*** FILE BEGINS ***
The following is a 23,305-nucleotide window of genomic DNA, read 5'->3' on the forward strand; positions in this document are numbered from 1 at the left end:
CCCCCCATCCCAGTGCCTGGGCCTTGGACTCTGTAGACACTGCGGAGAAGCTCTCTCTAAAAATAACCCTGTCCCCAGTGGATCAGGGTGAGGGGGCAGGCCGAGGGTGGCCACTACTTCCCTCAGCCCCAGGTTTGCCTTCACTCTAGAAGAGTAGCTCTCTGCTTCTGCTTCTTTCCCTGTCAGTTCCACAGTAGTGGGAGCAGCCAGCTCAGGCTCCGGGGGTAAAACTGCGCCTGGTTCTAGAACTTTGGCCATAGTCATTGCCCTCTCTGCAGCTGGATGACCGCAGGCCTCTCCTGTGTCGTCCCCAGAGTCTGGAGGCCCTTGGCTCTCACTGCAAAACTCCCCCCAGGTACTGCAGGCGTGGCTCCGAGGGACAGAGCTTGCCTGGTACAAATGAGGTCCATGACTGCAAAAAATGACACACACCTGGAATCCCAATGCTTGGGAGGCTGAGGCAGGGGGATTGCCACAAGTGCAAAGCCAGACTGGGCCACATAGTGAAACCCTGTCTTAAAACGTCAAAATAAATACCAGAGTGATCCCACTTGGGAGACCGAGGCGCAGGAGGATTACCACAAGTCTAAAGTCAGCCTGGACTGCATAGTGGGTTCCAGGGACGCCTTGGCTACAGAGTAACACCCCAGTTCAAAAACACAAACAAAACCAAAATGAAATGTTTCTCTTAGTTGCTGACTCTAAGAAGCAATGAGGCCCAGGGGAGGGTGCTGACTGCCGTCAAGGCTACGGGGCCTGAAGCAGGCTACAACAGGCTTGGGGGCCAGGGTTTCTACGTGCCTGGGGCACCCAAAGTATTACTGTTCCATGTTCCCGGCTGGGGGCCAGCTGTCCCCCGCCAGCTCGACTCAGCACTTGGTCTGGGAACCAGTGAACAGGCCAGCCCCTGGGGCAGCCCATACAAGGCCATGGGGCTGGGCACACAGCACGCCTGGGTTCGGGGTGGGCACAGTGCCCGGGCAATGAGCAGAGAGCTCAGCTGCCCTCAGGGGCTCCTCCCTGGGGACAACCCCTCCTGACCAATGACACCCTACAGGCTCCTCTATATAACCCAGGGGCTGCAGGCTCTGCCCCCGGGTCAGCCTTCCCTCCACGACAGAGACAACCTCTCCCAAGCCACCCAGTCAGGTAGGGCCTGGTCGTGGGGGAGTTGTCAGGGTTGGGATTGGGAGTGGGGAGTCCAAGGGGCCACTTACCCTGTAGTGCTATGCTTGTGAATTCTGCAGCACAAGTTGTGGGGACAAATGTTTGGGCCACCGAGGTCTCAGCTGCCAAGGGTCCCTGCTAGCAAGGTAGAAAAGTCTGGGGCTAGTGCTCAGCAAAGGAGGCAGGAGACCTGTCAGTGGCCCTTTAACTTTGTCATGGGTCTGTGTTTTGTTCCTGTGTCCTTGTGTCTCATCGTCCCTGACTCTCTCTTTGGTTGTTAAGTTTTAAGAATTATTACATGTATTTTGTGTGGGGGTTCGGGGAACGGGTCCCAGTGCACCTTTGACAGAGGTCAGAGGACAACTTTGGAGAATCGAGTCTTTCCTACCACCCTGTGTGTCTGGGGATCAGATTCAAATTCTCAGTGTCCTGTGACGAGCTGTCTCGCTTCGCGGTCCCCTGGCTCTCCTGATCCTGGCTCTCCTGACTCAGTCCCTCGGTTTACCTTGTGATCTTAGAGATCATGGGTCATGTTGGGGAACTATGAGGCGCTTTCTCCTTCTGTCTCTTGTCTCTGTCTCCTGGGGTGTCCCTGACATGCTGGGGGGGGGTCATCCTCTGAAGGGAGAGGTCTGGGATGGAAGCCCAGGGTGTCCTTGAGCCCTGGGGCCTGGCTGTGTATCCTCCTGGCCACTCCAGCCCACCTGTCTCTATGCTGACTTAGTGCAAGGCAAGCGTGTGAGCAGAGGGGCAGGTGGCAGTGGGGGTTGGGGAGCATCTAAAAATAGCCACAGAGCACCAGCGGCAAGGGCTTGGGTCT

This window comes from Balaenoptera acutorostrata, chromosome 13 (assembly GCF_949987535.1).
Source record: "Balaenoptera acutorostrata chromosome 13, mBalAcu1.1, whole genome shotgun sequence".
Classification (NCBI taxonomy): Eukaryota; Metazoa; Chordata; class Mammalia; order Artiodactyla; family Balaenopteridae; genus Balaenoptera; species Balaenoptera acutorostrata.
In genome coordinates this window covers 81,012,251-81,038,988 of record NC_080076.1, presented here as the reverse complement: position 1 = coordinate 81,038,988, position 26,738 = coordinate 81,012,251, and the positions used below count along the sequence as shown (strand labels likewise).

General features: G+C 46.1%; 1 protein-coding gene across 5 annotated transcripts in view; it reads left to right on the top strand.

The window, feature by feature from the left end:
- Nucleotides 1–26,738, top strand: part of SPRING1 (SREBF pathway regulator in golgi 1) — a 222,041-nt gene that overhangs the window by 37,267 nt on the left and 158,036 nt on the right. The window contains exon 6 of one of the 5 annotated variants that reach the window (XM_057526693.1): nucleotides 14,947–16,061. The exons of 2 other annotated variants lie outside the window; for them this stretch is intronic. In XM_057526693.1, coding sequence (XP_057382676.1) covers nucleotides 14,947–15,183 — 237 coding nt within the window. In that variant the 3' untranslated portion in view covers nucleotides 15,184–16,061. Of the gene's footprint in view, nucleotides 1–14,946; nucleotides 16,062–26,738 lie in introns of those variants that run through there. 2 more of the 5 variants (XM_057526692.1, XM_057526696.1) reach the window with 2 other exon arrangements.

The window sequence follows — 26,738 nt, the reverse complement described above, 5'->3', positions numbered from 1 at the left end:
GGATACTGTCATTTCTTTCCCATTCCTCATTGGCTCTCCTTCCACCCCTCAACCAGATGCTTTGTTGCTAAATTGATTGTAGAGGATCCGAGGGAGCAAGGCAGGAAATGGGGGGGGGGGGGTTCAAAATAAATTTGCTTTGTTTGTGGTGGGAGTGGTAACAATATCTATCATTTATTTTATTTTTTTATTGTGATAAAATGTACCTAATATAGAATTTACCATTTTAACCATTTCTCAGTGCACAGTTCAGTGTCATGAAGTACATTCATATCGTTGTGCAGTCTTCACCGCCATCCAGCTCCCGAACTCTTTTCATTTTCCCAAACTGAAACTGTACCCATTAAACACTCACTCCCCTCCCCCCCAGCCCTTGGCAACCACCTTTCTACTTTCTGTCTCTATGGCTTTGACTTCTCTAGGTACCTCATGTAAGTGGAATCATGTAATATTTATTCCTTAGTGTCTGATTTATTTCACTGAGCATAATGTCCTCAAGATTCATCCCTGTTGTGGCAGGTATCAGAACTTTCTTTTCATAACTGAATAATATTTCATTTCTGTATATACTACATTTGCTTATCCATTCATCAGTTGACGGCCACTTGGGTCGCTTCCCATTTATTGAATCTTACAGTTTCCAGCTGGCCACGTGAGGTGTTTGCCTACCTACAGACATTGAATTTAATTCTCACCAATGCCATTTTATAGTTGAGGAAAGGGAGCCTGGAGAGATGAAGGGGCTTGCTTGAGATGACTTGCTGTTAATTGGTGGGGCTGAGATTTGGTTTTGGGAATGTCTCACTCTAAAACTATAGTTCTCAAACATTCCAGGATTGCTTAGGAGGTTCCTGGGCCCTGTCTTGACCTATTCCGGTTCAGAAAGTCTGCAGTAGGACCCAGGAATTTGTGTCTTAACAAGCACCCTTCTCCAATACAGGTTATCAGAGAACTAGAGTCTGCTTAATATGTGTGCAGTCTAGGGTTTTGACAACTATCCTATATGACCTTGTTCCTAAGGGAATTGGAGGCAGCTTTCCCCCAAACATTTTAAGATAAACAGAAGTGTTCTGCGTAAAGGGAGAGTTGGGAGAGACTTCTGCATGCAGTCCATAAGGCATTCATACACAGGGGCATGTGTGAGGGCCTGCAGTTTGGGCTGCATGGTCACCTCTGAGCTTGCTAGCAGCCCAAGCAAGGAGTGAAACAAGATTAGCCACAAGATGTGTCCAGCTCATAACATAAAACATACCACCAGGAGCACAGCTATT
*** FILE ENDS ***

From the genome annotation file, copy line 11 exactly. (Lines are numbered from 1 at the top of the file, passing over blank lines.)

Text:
GGATACTGTCATTTCTTTCCCATTCCTCATTGGCTCTCCTTCCACCCCTCAACCAGATGCTTTGTTGCTAAATTGATTGTAGAGGATCCGAGGGAGCAAGGCAGGAAATGGGGGGGGGGGGGTTCAAAATAAATTTGCTTTGTTTGTGGTGGGAGTGGTAACAATATCTATCATTTATTTTATTTTTTTATTGTGATAAAATGTACCTAATATAGAATTTACCATTTTAACCATTTCTCAGTGCACAGTTCAGTGTCATGAAGTACATTCATATCGTTGTGCAGTCTTCACCGCCATCCAGCTCCCGAACTCTTTTCATTTTCCCAAACTGAAACTGTACCCATTAAACACTCACTCCCCTCCCCCCCAGCCCTTGGCAACCACCTTTCTACTTTCTGTCTCTATGGCTTTGACTTCTCTAGGTACCTCATGTAAGTGGAATCATGTAATATTTATTCCTTAGTGTCTGATTTATTTCACTGAGCATAATGTCCTCAAGATTCATCCCTGTTGTGGCAGGTATCAGAACTTTCTTTTCATAACTGAATAATATTTCATTTCTGTATATACTACATTTGCTTATCCATTCATCAGTTGACGGCCACTTGGGTCGCTTCCCATTTATTGAATCTTACAGTTTCCAGCTGGCCACGTGAGGTGTTTGCCTACCTACAGACATTGAATTTAATTCTCACCAATGCCATTTTATAGTTGAGGAAAGGGAGCCTGGAGAGATGAAGGGGCTTGCTTGAGATGACTTGCTGTTAATTGGTGGGGCTGAGATTTGGTTTTGGGAATGTCTCACTCTAAAACTATAGTTCTCAAACATTCCAGGATTGCTTAGGAGGTTCCTGGGCCCTGTCTTGACCTATTCCGGTTCAGAAAGTCTGCAGTAGGACCCAGGAATTTGTGTCTTAACAAGCACCCTTCTCCAATACAGGTTATCAGAGAACTAGAGTCTGCTTAATATGTGTGCAGTCTAGGGTTTTGACAACTATCCTATATGACCTTGTTCCTAAGGGAATTGGAGGCAGCTTTCCCCCAAACATTTTAAGATAAACAGAAGTGTTCTGCGTAAAGGGAGAGTTGGGAGAGACTTCTGCATGCAGTCCATAAGGCATTCATACACAGGGGCATGTGTGAGGGCCTGCAGTTTGGGCTGCATGGTCACCTCTGAGCTTGCTAGCAGCCCAAGCAAGGAGTGAAACAAGATTAGCCACAAGATGTGTCCAGCTCATAACATAAAACATACCACCAGGAGCACAGCTATT